Staying connected isn’t always fun like in warm and fuzzy commercials when it comes to movie, film points, deferred pay deals aka back end pay and distribution money. All filmmakers, actors and crew have creative passion, but they also have to earn from their craft to pay their bills.
Indie filmmakers depend on earning movie distribution money whether they are self-distributing or have signed a film distribution agreement with a company. The financial clock for indie filmmakers is always ticking LOUD.
They have to pay back film investors with interest or if it’s their own money they usually can’t afford not to at very least break even. There is even more pressure if your main film investors are family and close friends. You don’t want to let people down who are major parts of your life.
You never want to let down film investors either, but they know investing money to make a movie is a risk just like stocks. The upside is you don’t have to see them if you lose their money. The downside is they will never invest in another one of your films.
Money to make movies is hard to come by in the world of indie cinema. When you get money to make a movie go all out to finish your film and get it distributed ASAP. Get your share of movie distribution money in this entertainment gold rush.
Indie filmmakers are constantly under the gun to perform and generate movie distribution money. At least that goes for most of the indie filmmakers I know. They love making movies like I do, but we all have to earn a living.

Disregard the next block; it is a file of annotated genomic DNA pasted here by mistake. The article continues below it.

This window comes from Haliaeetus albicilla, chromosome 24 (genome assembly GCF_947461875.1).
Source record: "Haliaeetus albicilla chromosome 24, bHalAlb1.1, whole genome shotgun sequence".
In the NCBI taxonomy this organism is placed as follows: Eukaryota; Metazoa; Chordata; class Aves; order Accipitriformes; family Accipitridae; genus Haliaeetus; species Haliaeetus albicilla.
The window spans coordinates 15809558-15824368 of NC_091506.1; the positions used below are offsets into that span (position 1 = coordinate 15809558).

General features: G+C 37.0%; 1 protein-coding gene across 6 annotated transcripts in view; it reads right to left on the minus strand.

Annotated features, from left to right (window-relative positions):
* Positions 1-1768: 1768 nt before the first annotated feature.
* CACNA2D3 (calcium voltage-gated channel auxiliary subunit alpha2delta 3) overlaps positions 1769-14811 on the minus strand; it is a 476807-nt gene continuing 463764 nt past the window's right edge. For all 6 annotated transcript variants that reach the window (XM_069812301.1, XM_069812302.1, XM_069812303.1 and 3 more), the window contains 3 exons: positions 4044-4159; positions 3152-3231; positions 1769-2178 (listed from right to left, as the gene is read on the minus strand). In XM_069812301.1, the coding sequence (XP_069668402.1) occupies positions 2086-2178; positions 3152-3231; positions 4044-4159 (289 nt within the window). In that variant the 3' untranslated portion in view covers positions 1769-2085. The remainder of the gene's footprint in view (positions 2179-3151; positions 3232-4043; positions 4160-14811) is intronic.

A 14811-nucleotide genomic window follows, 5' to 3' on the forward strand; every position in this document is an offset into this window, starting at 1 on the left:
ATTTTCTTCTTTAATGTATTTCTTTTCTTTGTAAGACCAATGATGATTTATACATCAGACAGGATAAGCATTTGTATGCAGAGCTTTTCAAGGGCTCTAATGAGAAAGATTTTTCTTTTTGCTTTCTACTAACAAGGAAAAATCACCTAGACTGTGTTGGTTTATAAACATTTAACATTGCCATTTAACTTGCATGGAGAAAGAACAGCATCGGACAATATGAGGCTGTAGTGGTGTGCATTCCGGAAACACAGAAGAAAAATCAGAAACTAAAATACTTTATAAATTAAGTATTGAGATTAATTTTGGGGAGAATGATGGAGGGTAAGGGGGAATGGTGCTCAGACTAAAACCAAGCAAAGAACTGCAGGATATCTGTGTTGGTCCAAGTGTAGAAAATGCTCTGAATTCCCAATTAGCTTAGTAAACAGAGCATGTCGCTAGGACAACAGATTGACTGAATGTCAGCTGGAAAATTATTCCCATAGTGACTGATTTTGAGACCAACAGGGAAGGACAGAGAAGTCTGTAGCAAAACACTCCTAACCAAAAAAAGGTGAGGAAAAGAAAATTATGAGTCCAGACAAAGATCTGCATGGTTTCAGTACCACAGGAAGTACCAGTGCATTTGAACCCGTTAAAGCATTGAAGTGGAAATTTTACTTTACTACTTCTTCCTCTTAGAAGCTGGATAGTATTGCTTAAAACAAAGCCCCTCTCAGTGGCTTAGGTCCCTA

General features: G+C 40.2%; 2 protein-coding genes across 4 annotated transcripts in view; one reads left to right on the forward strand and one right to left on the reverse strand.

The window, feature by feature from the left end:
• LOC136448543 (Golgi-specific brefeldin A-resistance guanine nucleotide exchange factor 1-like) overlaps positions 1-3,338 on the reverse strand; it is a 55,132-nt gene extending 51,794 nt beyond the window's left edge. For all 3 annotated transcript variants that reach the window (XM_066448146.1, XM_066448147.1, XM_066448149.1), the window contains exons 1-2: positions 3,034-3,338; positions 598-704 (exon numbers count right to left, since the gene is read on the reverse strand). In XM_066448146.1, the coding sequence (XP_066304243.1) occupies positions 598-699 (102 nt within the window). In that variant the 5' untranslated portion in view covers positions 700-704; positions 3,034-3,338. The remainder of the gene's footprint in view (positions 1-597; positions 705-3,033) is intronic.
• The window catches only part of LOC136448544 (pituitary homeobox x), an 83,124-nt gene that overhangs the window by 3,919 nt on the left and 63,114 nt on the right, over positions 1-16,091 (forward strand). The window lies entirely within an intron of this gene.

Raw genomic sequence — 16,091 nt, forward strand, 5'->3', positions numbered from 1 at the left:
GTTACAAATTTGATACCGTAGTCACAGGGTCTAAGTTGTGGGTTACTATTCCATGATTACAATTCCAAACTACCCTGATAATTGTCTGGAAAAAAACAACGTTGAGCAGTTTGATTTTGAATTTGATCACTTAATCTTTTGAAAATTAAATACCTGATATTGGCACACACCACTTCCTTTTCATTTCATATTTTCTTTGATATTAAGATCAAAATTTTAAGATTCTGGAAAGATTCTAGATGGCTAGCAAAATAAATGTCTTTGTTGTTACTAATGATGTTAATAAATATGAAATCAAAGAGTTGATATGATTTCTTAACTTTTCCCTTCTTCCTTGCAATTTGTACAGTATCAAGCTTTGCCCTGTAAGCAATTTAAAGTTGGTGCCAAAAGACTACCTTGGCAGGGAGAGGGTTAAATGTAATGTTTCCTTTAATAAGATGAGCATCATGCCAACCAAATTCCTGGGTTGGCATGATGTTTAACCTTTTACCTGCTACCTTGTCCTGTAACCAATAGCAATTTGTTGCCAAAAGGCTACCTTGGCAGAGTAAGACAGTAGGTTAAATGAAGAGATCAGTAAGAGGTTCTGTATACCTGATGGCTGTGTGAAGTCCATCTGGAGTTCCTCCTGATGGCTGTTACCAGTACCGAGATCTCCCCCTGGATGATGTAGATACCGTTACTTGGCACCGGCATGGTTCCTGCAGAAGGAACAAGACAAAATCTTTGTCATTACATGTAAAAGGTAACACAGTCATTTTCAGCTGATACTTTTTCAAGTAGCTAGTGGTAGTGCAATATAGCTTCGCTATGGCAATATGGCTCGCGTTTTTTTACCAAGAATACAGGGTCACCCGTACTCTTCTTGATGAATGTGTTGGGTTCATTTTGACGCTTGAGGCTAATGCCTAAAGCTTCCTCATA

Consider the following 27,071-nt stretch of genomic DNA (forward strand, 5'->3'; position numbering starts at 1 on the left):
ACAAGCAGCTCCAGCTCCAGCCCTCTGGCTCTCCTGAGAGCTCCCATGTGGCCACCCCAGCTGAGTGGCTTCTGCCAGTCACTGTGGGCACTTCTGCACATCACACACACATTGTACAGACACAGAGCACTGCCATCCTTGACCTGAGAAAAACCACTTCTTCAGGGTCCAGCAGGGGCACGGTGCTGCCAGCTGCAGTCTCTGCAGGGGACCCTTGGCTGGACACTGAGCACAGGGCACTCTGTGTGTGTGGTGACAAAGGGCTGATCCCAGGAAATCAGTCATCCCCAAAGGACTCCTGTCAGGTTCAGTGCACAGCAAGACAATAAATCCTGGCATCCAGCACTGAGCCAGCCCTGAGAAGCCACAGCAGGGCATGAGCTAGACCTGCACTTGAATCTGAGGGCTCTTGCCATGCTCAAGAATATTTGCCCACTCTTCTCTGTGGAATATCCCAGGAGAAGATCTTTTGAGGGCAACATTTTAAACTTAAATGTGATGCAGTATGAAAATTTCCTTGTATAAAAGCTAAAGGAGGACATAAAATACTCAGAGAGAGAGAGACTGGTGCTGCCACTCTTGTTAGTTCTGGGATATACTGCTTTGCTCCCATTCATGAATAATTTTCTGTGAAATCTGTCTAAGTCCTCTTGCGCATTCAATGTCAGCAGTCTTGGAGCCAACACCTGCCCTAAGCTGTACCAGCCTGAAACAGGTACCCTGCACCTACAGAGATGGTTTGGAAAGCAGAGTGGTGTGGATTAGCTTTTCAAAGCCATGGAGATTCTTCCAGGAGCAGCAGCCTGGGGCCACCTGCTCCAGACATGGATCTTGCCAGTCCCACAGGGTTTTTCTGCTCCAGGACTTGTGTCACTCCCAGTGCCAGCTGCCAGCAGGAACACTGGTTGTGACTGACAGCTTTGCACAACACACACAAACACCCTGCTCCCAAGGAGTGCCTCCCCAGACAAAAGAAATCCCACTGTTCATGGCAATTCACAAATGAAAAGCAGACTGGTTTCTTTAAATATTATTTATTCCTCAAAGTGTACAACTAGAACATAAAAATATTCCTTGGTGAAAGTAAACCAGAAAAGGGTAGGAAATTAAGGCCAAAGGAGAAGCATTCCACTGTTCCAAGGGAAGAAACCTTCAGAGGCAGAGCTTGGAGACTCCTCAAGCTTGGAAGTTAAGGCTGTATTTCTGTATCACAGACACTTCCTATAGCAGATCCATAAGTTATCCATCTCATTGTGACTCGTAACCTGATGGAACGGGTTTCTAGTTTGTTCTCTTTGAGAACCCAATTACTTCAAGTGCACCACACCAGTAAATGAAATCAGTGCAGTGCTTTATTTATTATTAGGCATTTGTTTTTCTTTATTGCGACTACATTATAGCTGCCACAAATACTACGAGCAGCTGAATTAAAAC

The money pressure of producing an indie film is where film points and deferred pay deals look attractive to indie filmmakers. Typically indie producers take all the financial risk upfront. This means they pay actors and crew for their efforts.
Sometimes it’s deliciously tempting for an indie movie producer to think about offering film points or deferred pay deals in hopes of taking that saved movie budget money upfront and using it to make the production bigger in many different ways.
By giving out film points (a certain size slice of the financial film pie) you are connected to actors and crew who received film points for the entire selling run of a movie. That could be twenty years or even longer depending if connects with new generations or becomes a bona fide cult classic.
A film points deal takes a lot extra work and precious time to keep track of how to split the movie money earned from domestic and international distribution sales. You’ll have to play accountant, keep track of who gets how much and how to get to them. That’s a lot of work taking away from you working on your next movie project.
A deferred pay deal at least has a definite ending point. You’re only financially linked to actors and crew for as long as it takes you to pay them the money parties agreed on in the deferred pay deal agreement for working on the movie.
In either the case of offering film points or deferred pay deals some people who work in indie cinema are rolling stones. This means you will have to keep in touch on any new mailing addresses, phone numbers and emails.
If an actor or crew member ends up going off the grid or living overseas it’s still your job to make sure they get paid. If you can’t find them you have to hold onto to that money in case they pop up and say, “Hey, where is my money?” It’s seems like a pain in the ass job for an indie filmmaker to take on.
On a deferred pay deal when actors and crew are paid in full you’re done being an accountant and worrying about staying connected The way a film points deal is framed this financial dance goes on until the film stops making movie distribution money. Offering film points, deferred pay deals and movie distribution money are things that indie filmmakers really need to think long and hard on.